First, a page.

Keep Our Families SafeMore Tales of Medical Errors
The stories are gruesome.

A Washington state man finds that a surgeon left a thirteen-inch instrument in his body only when he sets off metal detectors at the airport. Two women die in a Connecticut hospital after being given nitrous oxide (laughing gas) instead of oxygen. A doctor in New York operates on the wrong knees of two separate patients.

These are just a few examples of medical errors – medical mistakes that injure or kill patients. They’re happening more often than you might think: 98,000 patients die every year because of medical errors, including operating on the wrong patient, prescribing the wrong drugs, or leaving surgical instruments inside a patient.

Now, a new book by two doctors, Internal Bleeding: The Truth Behind America’s Terrifying Epidemic of Medical Mistakes, stands ready to once again expose this growing and troubling problem in America’s health care system.

Before you can even open the book by Doctors Rober Wachter and Kaveh Shojania of the University of California at San Francisco Medical Center, the cover reaches out and grabs you, featuring an x-ray image of a pair of forceps left inside a patient’s abdomen.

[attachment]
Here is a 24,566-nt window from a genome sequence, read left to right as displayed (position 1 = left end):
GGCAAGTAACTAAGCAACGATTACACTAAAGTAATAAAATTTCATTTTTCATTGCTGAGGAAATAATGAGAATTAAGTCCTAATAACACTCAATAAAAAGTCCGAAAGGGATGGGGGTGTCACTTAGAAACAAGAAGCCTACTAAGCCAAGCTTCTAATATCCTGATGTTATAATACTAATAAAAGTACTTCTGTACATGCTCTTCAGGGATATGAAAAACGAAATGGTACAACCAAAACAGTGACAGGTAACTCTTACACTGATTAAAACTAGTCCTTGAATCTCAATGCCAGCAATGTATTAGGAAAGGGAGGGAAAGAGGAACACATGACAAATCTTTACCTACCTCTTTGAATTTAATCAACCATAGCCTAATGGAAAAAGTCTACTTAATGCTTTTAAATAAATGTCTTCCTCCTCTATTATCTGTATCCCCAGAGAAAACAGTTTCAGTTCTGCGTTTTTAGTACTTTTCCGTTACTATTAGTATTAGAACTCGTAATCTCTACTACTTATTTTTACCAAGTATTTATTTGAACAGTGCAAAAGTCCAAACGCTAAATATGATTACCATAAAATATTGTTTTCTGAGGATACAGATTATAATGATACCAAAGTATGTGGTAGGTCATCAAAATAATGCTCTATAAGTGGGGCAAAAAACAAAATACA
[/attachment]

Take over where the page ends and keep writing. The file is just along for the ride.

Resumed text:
The book examines 20 case studies of egregious medical error. The emphasis is not on assigning blame, but rather on highlighting the errors and offering solutions.

The authors of the book convincingly argue that a flawed hospital system is responsible for the thousands of deaths that result from medical mistakes each year – most of which are avoidable.

While acknowledging the many challenges underfunded hospitals face, Wachter and Shojania offer practical solutions, such as using computers to prescribe drugs instead of relying on often-illegible handwritten notes and employing "hospitalists," or doctors who focus on integrating care between departments and the inpatient and outpatient settings.

Still, the ultimate conclusion of the book is inescapable: medical care is not as safe as it could be, and so far the resources, time and attention needed to fix this problem are lacking.

So what can we do to protect ourselves from medical errors?

The Agency for Health Care Research and Quality (AHCRQ), part of the Department for Health and Human Services (HHS), released a fact sheet called “20 Tips to Help Prevent Medical Errors.” Five of these tips are:

• Be an active member of your health care team.

• Learn about your condition and treatments by asking your doctor and nurse and by using other reliable sources.

• Make sure that all health professionals involved in your care have important health information about you.

• When your doctor writes you a prescription, make sure you can read it.

• If you have a choice, choose a hospital at which many patients have the procedure or surgery you need.

With these tips to protect yourself and your family, hopefully more of us can stay safe.